No Reason to Suspect That Niacin Causes Anal Leakage
DEAR DR. GOTT: You have repeatedly recommended niacin instead of statins for lowering cholesterol. I will be going to my doctor soon for my routine physical and plan on asking if this is an appropriate option for me, as I realize every case and body is different.
My concern, however, is that many people have told me that some vitamins and supplements can cause anal leakage. I would like to know what you think of this and, if it is true, to what vitamins it applies.
DEAR READER: To the best of my knowledge, vitamins and supplements do not cause anal leakage (also known as bowel or fecal incontinence). This is not to say that there is no possibility for problems from the medication, just that it is highly unlikely because most vitamins and supplements are naturally occurring in foods and are necessary for normal body functions and metabolism.
The body needs only a small amount of niacin, which is used in the formation of certain coenzymes. When used in higher doses, is can lower cholesterol in some people. It is also a vasodilator, meaning it opens blood vessels, which causes the more notorious (and annoying) side effect, flushing. This is an appropriate option for lowering cholesterol when diet and exercise alone do not produce adequate results.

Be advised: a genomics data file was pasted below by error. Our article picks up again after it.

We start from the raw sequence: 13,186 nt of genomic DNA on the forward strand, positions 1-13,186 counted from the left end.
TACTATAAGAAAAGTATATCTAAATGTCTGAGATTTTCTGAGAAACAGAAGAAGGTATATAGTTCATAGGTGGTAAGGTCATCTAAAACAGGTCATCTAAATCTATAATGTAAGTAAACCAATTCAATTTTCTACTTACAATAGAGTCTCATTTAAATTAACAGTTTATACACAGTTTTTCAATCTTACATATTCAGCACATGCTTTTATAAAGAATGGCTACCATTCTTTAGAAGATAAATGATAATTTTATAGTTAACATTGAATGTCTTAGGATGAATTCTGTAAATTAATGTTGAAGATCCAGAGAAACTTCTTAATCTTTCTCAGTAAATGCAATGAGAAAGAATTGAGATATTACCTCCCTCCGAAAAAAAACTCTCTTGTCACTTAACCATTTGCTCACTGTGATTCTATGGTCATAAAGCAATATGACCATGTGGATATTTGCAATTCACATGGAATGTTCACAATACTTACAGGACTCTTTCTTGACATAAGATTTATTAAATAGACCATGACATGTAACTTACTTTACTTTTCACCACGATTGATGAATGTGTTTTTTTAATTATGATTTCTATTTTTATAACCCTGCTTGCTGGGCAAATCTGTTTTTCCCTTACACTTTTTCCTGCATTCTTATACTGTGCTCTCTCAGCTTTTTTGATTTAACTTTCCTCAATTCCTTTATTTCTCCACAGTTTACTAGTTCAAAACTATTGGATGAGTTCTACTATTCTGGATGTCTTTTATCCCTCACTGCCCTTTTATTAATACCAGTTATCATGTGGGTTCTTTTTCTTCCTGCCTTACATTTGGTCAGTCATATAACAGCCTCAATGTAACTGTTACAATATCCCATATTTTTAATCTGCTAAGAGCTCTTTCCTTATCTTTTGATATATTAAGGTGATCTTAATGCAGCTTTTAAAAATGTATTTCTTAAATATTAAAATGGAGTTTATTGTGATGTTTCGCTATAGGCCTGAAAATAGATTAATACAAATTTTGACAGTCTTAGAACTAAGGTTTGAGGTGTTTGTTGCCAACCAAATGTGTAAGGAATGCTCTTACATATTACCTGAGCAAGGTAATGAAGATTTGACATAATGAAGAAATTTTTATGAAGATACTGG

Bowel incontinence can be caused by many things but always occurs when there is a malfunction of the nerves or muscles or when there is decreased sensation. Women and the elderly are most often affected. The reasons are simple: Women who give birth can damage the muscles and nerves of the rectum, and the elderly often have decreased sensation within the colon and weakened muscle control.
Any surgery on the intestines, prostate or rectum comes with the possibility of nerve damage. Emotional problems and stress can also cause problems. Chronic constipation, diarrhea and laxative use (because of Irritable Bowel Syndrome, eating disorders and other bowel disorders) often lead to muscle weakness or stiffness. Even lactose intolerance and certain other food allergies can play roles.
Certain medications, including sedatives, antacids, laxatives, narcotics and more can cause leakage or incontinence. Orlistat (better known as alli), Olean and sugar substitutes can also cause problems in many people.
Luckily, for people with chronic bowel incontinence or leakage, there are several treatment options. Based on the cause of the problem, treatment can include diet modifications, bowel retraining, medication, surgery, implants or transplants.
As you can see, there are many factors that come into play, and perhaps people who claim to have problems with vitamins and other supplements are really suffering from something else. Perhaps even one of the inactive ingredients is causing the problems. Is a sugar substitute, such as sorbitol, being used to make the pill more palatable?
Anyone suffering from bowel incontinence should see a gastroenterologist, who can determine the cause and provide appropriate treatment.
(Dr. Gott is a retired physician and the author of the new book “Dr. Gott’s No Flour, No Sugar Diet.” Quill Driver Books, www.quilldriverbooks.com; 800-605-7176. Readers can write to Dr. Gott in care of United Media, 200 Madison Ave., fourth floor, New York, N.Y. 10016.)
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